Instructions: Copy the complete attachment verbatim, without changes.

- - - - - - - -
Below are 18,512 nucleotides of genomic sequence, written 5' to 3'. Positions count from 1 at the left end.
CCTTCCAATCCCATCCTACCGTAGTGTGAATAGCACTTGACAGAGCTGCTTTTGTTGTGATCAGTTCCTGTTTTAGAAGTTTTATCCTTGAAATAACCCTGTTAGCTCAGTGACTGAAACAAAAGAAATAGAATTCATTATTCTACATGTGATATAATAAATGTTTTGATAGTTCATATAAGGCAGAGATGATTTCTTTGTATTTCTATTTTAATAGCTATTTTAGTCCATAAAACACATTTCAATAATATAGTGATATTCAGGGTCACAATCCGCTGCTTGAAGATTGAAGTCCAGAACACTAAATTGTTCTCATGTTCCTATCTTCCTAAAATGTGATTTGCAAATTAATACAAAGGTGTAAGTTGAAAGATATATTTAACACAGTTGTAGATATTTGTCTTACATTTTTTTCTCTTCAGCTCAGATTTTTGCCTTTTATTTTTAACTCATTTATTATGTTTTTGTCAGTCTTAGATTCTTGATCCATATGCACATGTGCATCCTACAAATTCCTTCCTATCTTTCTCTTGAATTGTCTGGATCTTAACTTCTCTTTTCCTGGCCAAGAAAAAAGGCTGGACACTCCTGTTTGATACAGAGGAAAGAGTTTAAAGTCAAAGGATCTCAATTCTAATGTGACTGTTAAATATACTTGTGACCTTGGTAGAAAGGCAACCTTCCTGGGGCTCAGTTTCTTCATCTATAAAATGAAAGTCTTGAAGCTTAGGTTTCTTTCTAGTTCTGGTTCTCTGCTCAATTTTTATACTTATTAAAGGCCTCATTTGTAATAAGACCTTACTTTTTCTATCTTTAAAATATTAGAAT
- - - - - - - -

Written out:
Below are 18,512 nucleotides of genomic sequence, written 5' to 3'. Positions count from 1 at the left end.
CCTTCCAATCCCATCCTACCGTAGTGTGAATAGCACTTGACAGAGCTGCTTTTGTTGTGATCAGTTCCTGTTTTAGAAGTTTTATCCTTGAAATAACCCTGTTAGCTCAGTGACTGAAACAAAAGAAATAGAATTCATTATTCTACATGTGATATAATAAATGTTTTGATAGTTCATATAAGGCAGAGATGATTTCTTTGTATTTCTATTTTAATAGCTATTTTAGTCCATAAAACACATTTCAATAATATAGTGATATTCAGGGTCACAATCCGCTGCTTGAAGATTGAAGTCCAGAACACTAAATTGTTCTCATGTTCCTATCTTCCTAAAATGTGATTTGCAAATTAATACAAAGGTGTAAGTTGAAAGATATATTTAACACAGTTGTAGATATTTGTCTTACATTTTTTTCTCTTCAGCTCAGATTTTTGCCTTTTATTTTTAACTCATTTATTATGTTTTTGTCAGTCTTAGATTCTTGATCCATATGCACATGTGCATCCTACAAATTCCTTCCTATCTTTCTCTTGAATTGTCTGGATCTTAACTTCTCTTTTCCTGGCCAAGAAAAAAGGCTGGACACTCCTGTTTGATACAGAGGAAAGAGTTTAAAGTCAAAGGATCTCAATTCTAATGTGACTGTTAAATATACTTGTGACCTTGGTAGAAAGGCAACCTTCCTGGGGCTCAGTTTCTTCATCTATAAAATGAAAGTCTTGAAGCTTAGGTTTCTTTCTAGTTCTGGTTCTCTGCTCAATTTTTATACTTATTAAAGGCCTCATTTGTAATAAGACCTTACTTTTTCTATCTTTAAAATATTAGAAT